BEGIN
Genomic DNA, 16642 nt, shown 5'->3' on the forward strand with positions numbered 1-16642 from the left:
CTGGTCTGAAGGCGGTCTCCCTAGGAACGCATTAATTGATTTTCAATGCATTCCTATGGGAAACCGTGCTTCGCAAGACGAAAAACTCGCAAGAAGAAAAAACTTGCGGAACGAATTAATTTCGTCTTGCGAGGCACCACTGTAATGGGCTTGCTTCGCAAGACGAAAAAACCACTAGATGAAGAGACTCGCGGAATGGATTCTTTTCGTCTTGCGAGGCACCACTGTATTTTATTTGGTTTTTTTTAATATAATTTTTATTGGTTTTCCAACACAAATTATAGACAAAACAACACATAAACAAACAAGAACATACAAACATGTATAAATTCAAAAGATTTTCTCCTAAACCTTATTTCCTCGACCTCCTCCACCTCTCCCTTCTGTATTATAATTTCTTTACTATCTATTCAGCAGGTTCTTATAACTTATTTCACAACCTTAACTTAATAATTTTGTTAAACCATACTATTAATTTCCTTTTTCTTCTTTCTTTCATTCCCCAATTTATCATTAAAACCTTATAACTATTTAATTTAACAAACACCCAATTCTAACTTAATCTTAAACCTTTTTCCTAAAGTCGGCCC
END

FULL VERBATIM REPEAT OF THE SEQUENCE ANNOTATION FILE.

Genomic DNA, 16642 nt, shown 5'->3' on the forward strand with positions numbered 1-16642 from the left:
CTGGTCTGAAGGCGGTCTCCCTAGGAACGCATTAATTGATTTTCAATGCATTCCTATGGGAAACCGTGCTTCGCAAGACGAAAAACTCGCAAGAAGAAAAAACTTGCGGAACGAATTAATTTCGTCTTGCGAGGCACCACTGTAATGGGCTTGCTTCGCAAGACGAAAAAACCACTAGATGAAGAGACTCGCGGAATGGATTCTTTTCGTCTTGCGAGGCACCACTGTATTTTATTTGGTTTTTTTTAATATAATTTTTATTGGTTTTCCAACACAAATTATAGACAAAACAACACATAAACAAACAAGAACATACAAACATGTATAAATTCAAAAGATTTTCTCCTAAACCTTATTTCCTCGACCTCCTCCACCTCTCCCTTCTGTATTATAATTTCTTTACTATCTATTCAGCAGGTTCTTATAACTTATTTCACAACCTTAACTTAATAATTTTGTTAAACCATACTATTAATTTCCTTTTTCTTCTTTCTTTCATTCCCCAATTTATCATTAAAACCTTATAACTATTTAATTTAACAAACACCCAATTCTAACTTAATCTTAAACCTTTTTCCTAAAGTCGGCCC